Gender sterotyping plays an insidius part in how men learn to deal with their emotions.  There are many infulences at work.  The first is family and immediate caregivers who teach males how men should conduct themselves in family life.  Then there are societal pressures around how men are supposed to show up in the world.  Then, there is the media which if filled with commercials, movies, TV shows and representations of menwho are tough, have things under control and respond with aggression, never with vulnerability.  There is the implication that men should not be affected by emotional things.  It all adds up to make men feel badly about themselves when the don't match those expectations and creates a barrier to asking to help.

Here are few of the main reasons men don't ask for help:

  1. They don't know how to ask.  Statistically women tend to suffer from depression in larger numbers but they also are more likely to identify symptoms and seek professional and medical help.  Diagnosing depression is a process of narrowing things down and eliminating other conditions.  A therapist will ask a man how often he is depressed, to what degree, does he feel sad or hopeless, and for how long.  Men may not always have the emotional language to explain what they are experiencing.  Or they may be embarrased or thnk it's unnecessary to report.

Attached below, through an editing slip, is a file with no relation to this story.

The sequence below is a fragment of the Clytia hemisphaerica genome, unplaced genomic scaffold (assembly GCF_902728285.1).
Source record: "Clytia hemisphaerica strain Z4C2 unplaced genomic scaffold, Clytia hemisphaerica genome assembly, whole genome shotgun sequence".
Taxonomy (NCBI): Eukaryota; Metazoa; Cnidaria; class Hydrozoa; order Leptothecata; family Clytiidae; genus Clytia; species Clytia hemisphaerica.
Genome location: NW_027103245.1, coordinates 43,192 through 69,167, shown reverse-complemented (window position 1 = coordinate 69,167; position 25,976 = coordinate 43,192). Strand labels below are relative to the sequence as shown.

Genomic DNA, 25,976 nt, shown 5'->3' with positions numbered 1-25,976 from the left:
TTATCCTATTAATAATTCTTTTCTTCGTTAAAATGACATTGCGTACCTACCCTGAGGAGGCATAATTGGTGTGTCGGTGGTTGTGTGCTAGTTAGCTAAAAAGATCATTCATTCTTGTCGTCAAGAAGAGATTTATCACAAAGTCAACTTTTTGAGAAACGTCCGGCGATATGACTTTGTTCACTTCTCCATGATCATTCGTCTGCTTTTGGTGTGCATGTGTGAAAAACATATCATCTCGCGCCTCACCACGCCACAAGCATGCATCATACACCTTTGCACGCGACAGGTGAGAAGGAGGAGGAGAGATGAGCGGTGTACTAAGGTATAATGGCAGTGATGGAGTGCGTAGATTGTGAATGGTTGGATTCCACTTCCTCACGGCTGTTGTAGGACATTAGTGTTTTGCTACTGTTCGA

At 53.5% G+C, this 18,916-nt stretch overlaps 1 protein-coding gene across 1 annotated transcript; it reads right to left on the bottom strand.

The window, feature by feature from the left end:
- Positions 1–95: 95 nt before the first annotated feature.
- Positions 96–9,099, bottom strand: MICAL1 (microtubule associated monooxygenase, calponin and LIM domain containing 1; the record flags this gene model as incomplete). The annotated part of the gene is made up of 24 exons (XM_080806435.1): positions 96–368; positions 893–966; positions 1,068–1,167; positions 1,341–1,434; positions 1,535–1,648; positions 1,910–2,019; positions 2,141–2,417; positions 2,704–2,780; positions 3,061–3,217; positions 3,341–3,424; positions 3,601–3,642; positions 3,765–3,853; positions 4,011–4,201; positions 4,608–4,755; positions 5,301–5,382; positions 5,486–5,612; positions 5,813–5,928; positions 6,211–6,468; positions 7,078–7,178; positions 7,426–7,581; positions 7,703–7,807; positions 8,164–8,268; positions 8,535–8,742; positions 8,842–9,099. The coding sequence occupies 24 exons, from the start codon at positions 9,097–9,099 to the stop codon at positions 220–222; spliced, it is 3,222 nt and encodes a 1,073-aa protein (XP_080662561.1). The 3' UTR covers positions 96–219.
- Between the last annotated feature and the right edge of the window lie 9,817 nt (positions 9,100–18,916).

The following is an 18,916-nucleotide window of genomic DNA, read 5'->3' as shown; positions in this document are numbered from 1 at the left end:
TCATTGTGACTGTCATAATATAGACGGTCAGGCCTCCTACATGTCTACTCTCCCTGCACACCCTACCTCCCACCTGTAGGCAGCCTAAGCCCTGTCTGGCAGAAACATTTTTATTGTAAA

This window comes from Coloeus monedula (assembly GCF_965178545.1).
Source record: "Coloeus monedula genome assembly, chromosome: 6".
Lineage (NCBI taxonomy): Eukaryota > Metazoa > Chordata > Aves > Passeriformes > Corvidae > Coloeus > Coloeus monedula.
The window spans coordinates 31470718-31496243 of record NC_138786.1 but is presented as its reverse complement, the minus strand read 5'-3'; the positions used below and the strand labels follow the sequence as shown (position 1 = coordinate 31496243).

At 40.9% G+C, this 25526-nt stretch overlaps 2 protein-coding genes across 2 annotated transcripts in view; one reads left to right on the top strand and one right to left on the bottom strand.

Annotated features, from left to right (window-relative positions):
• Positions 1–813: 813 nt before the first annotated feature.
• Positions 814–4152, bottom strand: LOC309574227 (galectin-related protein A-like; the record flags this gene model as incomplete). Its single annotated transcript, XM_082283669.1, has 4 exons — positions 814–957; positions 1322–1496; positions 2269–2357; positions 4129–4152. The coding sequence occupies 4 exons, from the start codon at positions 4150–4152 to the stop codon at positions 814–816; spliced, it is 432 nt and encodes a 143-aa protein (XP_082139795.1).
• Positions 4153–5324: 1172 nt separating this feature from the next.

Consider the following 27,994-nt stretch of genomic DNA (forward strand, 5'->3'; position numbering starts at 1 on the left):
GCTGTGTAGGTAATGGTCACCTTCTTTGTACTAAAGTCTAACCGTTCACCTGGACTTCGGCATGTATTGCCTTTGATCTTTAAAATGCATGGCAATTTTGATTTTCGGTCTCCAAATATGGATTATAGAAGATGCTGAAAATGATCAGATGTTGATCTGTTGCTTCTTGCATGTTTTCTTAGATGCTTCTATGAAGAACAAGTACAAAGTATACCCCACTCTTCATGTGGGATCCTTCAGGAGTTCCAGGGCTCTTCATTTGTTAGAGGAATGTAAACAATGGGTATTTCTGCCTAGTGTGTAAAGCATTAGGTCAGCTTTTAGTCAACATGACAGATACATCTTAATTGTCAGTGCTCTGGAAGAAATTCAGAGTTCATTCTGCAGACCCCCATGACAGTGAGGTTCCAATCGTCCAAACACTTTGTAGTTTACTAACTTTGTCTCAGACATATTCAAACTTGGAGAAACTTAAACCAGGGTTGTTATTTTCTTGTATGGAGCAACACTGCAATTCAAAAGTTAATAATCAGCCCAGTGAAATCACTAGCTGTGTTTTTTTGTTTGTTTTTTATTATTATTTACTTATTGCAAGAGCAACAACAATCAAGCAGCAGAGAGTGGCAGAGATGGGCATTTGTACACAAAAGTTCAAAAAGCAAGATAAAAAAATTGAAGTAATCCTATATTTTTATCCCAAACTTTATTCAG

2. Sadness is taboo.  One of the main criteria for diagnosing depression is sadness.  Men are not as likely to talk about "sadness" unless there's been a death, which then makes it acceptable.  It's not something that men typically feel comfortable with.  It often boils down to gender sterotyping, in that men are more often raised with family and social messages of what is appropriate for boys versus girls.
  3. Crying is forbidden.  Tears are a common expression of the internal pain of depression but a man who cries may be called a wuss or worse.  They learn from an early age that shedding tears is unmanly.  The United States is not the only place where being an alpha male is celebrated.  Many cultures believe makes should be tougher than females an this can create many levels of emotional contriction.  Showing emotions through tears is often considred unacceptable to men, and to the people around them, so shring their pain is risky.
  4. Emotions are no the common vernacular.  Men tend to say archaic things about feelings, such as, "You should'nt be feeling this, this is not OK."  Or they say nothing at all.  Not anly are they uncomfortable talking about their feelings, they lack familiarity with the uncharted area of emotions. 
  5. They tell themselves to just get over it.  Men often make excuses about reaching out for help because they truly believe their emotions should not be an issue.  Men often feel stupid about having emotional pain.  It takes work to help them realize sadness could be a response to an old trauma that has been triggered, and that it is wired in their system through their experiences from the past.
  6. It gets masked by addiction.  Using alcohol or other drugs or turning to sex or other activities can make people feel good in the moment and take the pain away.  Many come to the conclusin that the "benefits" of drinking and drugs is emotional-coping.  It is a powerful moment when they realize they have used drugs and alcohol to self-soothe.  It is the first step toward developing healthier coping skills.  Part of the new skill is to learn to express sadness rather than covering it up.

Men don't typically choose to put themselves in a place of vulnerability. They are more comfortable with acting out and expressing angry types of emotions.